Thursday, 28 April 2016

Kickstarter Comics

A very quick post about some British creators who have active Kickstarter campaigns running at the moment.   Some very interesting and varied projects that deserve the support of British comic fans.

I've already mentioned Andrew Pawley's GalaXafreaks Dark Vibes campaign for issue 2.   Cosmic adventures that have the wildness of early undergrounds and the freakiness of Ditko Dr Strange.   Just a couple of days to go in this campaign but if you are in any way interested its worth getting in now for the added extras he is giving away to supporters.  Andrew is fully funded for this issue but I'm sure he'd welcome a few more advance orders.

GalaXafreaks Issue 2 link

Ness, from writer Chris Welsh and Dublin Artist Rob Carey, is a Lovecraftian horror story set on the banks of Loch Ness.   Chris wants to give the UK its own giant monster but somehow this looks much more interesting then Cloverfield or Godzilla and his friends.  The preview pages look fantastic. Rob's artwork has an atmospheric and cinematic style all of its own.  He must, or at least should, be on the radar of some of the bigger publishers. Chris already has a pedigree as a writer with his excellent Wart comic, digital versions of which are available as part of this offering.  Projected to run at least 4 issues this Kickstarter campaign is to fund the first.  There are still a couple of weeks to run on this campaign and again it is already fully funded.

Ness Issue 1 link

There's a Tiger on the Bus is something a little bit different.  It's an offering from 'Amy' or Tiger Tea as she is also known, for three short, brightly coloured, kids picture books.  Amy is an illustrator and designer and says in her campaign that this is her "first adventure in visual storytelling".   A useful video shows her creative process and you can clearly see that her style comes from classic children's illustration.  The first print run of "Tiger on the Bus" was handmade and this campaign is to have the books professionally printed and with a more substantial print run.   Each order comes with an A6 animal sketch done in India Ink, otherwise it's a pretty simple campaign.   I'm pleased to say that Amy is also fully backed and there are just a few days left to go.  Perhaps not the usual fare for Splank! but as something of a fan of illustrated children's books I'm fascinated to see how these turn out.

There's a Tiger on the Bus link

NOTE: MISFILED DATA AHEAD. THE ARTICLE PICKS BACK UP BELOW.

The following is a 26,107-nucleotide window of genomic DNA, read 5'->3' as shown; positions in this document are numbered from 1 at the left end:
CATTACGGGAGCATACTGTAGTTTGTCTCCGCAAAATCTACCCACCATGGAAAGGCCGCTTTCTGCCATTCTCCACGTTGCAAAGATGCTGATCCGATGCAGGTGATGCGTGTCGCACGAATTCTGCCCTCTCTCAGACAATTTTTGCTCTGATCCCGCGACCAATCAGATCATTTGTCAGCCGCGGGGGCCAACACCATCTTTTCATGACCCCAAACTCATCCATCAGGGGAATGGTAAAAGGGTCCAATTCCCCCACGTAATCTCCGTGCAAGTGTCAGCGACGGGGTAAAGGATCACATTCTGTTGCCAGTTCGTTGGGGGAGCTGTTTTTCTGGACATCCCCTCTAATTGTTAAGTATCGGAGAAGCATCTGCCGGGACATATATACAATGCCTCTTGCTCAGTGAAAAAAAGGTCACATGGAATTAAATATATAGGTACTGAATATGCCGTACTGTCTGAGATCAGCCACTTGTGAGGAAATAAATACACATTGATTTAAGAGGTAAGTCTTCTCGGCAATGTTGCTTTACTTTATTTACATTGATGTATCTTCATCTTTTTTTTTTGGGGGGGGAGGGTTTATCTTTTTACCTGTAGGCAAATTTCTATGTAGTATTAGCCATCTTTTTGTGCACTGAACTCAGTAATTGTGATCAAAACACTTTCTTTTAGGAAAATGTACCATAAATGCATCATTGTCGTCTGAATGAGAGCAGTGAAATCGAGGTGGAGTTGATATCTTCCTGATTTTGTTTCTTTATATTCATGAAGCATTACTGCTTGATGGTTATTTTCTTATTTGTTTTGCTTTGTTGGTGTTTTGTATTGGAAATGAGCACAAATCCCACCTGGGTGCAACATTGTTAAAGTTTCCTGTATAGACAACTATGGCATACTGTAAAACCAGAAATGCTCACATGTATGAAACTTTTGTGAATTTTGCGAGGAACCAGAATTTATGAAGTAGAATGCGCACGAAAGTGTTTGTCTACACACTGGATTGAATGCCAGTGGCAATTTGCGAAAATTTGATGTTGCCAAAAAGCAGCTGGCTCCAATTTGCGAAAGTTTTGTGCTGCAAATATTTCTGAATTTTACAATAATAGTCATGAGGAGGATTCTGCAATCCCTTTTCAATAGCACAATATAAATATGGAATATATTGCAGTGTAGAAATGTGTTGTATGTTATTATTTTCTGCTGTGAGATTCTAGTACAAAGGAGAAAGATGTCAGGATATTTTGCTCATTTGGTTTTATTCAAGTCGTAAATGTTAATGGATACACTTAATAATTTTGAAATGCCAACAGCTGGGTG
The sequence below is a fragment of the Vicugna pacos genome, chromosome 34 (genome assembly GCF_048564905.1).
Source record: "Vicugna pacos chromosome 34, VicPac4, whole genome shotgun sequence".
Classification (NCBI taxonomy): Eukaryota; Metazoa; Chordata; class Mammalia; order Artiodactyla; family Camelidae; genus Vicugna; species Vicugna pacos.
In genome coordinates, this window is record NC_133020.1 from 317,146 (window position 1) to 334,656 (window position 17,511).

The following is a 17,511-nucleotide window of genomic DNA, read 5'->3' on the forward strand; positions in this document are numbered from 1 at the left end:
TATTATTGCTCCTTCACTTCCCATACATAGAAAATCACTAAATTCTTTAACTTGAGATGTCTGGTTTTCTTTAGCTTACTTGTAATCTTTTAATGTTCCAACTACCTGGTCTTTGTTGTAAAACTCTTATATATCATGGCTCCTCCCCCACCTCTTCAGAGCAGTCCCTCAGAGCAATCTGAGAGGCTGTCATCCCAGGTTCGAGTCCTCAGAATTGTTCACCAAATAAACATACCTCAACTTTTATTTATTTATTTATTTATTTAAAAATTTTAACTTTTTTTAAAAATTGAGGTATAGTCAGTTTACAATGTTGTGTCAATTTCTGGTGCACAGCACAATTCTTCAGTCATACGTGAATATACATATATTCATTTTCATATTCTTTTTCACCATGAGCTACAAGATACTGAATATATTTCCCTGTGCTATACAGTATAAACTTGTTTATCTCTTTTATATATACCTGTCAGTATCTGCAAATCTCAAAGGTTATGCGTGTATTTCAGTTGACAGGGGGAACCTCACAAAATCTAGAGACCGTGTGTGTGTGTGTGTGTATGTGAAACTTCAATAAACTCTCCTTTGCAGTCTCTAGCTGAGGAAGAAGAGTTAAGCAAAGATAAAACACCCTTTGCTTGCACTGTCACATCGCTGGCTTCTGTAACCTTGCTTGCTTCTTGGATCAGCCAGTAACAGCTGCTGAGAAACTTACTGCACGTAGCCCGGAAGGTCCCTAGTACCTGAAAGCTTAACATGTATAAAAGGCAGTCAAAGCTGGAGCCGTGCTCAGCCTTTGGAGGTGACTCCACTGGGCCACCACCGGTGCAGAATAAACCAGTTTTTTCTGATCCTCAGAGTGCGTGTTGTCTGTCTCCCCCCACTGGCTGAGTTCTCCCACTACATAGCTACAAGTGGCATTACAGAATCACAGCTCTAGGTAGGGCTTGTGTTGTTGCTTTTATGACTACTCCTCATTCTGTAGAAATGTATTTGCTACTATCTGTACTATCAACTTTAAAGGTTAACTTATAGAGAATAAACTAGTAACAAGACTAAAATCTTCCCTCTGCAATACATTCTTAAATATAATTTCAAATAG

I suspect that these round ups of what I'm looking at in Kickstarter will become a regular part of Splank!  If you are a creator starting a Kickstarter campaign do drop me a line to the Splank! e-mail address if you are interested in being included.

Monday, 25 April 2016

Splank! and The Grumpy Penguin

A few days since my last post and I've been busy researching something that connects Hammer Horror Films, The Two Ronnies, John Lennon, Buster (the comic) and stamp collectors.

This morning I received a lovely piece of art relating to a project I've hinted at a few times already, the idea is for a revival of Splank!* later this year with the marvel Superhero strips replaced with some home-grown adventure stories.  One character being developed is "The Grumpy Penguin" and the artist here is one Stanley Robinson.

The idea for the Grumpy Penguin developed out of this short film, produced by my nephew for his 'A' level in 'Moving Images' a few years ago.  Somehow he persuaded me to play the part of Peter.  I hope you enjoy it and if you do I will pass on your good wishes to Jake Desmond who you can visit on his "JakesHomeVideos" YouTube site.

So from there, discussions with a couple of friends, Semtex Stan and Seedy Bob - both of whom appear in the film, got out of hand and ideas for comic strips were developed under the influence of strong painkillers and rye whiskey.  (I find Rittenhouse Rye 100 proof to be best for creativity).

Characters were developed, each based on the personalities or foibles of myself, Stan and Bob and a few artists were involved.  I'm saving the names of some of the artists involved for future posts but they include one of my heroes from the comics of my childhood and one of the funniest cartoonists ever come out of Northern Ireland or anywhere else come to that.

Over the next couple of weeks I'll be publishing more details of what we are after and some more preliminary artwork.  But if any artists or writers are interested in getting involved with Splank! the comic, please do get in touch using the address.   We already have some fantastic people involved, but more of that in future posts.

Now, back to my research.

*See post number 1 for the history of Splank!, the lost Irish Comic.


Monday, 18 April 2016

GalaXafreaks - Dark Vibes

While the commercial comics industry in the UK seems to be shrinking, there is no shortage of creators doing their own thing and using the crowdfunding phenomenon to finance their own self-published comics.   A quick look at Kickstarter today showed 184 live comic projects, with a good dozen or so from British creators.  
One of these is Andrew Pawley’s latest GalaXafreaks comic, Dark Vibes no 2.  Andrew has previously published four issues of the GalaXafreaks comic and one of the proposed five part Dark Vibes miniseries.

From Dark Vibes issue 1